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  • There is a lot of information we all pick up passively. When someone tells us they are coughing in person we automatically know if they are short of breath, how short of breath, if they are dehydrated, if they are anxious, etc, etc ,etc.

    You just lose that backup if you consult in this way. I expect members of the public to not understand that, but not members of the profession.

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  • Anon@4.17 - sorry you think that highlighting potential problems renders one out-dated. I would have thought that the more issues that are raised pre-emptively, the longer one has to find solutions. Simple risk management. Just think how much could have been saved had attention been paid to legitimate concerns with all the other "bright" ideas attracting investment and diverting money away from basic services in recent years.

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  • This is a very clever way of privatising health care.
    The politicians are the ones who are responsible for making patients lose trust in their doctors and they will resort to third class care and they will have to pay for this third class care!!!

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  • much better working in OOH or locum work. £45 an hour and out of that pay your (guaranteed to be exorbitant) indemnity costs, tax, NI, etc. and you are probably left with about £15 an hour...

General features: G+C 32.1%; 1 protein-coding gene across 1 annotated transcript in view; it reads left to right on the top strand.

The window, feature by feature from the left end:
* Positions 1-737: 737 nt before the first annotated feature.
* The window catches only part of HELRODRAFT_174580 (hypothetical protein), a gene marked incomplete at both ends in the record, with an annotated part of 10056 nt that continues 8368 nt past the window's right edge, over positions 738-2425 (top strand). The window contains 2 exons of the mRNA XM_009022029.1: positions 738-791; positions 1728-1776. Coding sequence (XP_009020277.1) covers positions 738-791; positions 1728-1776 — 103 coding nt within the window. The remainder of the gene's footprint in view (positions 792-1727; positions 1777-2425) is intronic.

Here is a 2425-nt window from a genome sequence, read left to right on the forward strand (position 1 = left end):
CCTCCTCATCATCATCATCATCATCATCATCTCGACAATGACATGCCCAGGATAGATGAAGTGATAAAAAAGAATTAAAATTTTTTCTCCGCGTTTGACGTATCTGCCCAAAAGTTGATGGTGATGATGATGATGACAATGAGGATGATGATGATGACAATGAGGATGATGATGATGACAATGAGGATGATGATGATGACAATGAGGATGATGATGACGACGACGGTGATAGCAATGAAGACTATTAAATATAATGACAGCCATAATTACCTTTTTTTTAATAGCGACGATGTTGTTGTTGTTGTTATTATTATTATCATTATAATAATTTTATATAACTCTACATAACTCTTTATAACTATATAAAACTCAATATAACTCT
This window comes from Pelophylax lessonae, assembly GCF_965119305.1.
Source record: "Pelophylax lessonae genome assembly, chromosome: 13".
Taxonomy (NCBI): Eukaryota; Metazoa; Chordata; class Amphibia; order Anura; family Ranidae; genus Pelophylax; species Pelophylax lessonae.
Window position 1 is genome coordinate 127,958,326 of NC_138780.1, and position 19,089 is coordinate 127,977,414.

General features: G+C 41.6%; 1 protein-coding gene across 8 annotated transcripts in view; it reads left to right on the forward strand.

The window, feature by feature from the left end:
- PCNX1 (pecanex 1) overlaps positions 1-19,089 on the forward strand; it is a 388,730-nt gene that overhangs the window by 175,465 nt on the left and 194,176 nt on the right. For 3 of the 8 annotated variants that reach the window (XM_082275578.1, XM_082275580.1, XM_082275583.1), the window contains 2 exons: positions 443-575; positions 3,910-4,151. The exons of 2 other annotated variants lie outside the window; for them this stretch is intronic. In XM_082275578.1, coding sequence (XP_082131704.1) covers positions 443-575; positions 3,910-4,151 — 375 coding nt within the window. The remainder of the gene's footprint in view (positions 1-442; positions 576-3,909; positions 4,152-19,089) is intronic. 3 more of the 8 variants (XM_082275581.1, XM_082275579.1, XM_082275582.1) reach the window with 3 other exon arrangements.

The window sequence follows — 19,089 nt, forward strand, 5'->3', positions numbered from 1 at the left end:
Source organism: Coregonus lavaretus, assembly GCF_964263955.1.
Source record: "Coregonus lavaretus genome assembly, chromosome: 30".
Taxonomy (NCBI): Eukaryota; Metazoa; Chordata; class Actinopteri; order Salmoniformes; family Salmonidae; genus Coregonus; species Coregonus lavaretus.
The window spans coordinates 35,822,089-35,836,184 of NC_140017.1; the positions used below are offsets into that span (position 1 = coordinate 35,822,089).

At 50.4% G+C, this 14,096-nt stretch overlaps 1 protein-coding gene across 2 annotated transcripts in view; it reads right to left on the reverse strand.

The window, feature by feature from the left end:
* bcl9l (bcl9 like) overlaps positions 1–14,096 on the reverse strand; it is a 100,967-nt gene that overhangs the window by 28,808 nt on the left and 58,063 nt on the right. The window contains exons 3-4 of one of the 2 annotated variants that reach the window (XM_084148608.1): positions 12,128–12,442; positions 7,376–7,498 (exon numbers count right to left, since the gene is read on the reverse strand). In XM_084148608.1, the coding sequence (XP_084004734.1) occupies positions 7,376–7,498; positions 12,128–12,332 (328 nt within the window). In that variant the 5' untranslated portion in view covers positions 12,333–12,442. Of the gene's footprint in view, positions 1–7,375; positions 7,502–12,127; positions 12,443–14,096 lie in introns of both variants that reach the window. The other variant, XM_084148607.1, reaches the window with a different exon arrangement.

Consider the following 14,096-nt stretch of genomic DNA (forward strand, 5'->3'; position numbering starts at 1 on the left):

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  • 7000 GPs! 6am to 10pm. What GP crisis!

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  • Peter Swinyard

    To supplement my reported comments above - I do a lot of telephone consulting but the default is to ask the patient to attend for examination - and my call-in rate is 37%, rather lower than my partners' as I know most of the people who call and I have access to the lifelong medical record.
    With PushDoctor - that would mean that I would advise 50% or so of callers to have a physical examination.
    Guess who will be asked to do this.
    Precisely.

    No, I have not applied to be one of the 7000, despite being asked.

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  • This is not new, it is just becoming more mainstream. Lots of medical services are on line and offer efficient medical treatment for everyday ailments and more. What's new is that the cost has reduced so that anyone with a job can afford this rather than wait for an appointment with their local GP - they are willing to pay. The other interesting thing I have found is that people are reporting good treatment from these services. Im not sure what the answer is for the NHS but I see a two tier privatised system gaining strength where people can now choose where they get medical treatment. I think this will mean that the NHS only treats very serious illness and people who cannot afford to pay. The dinosaur comment is sadly correct, and we know that the only thing we can be certain of in the NHS is change!

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  • It's not the NHS - it's private. Presumably developed as a cost saver cf providing face-to-face consultations.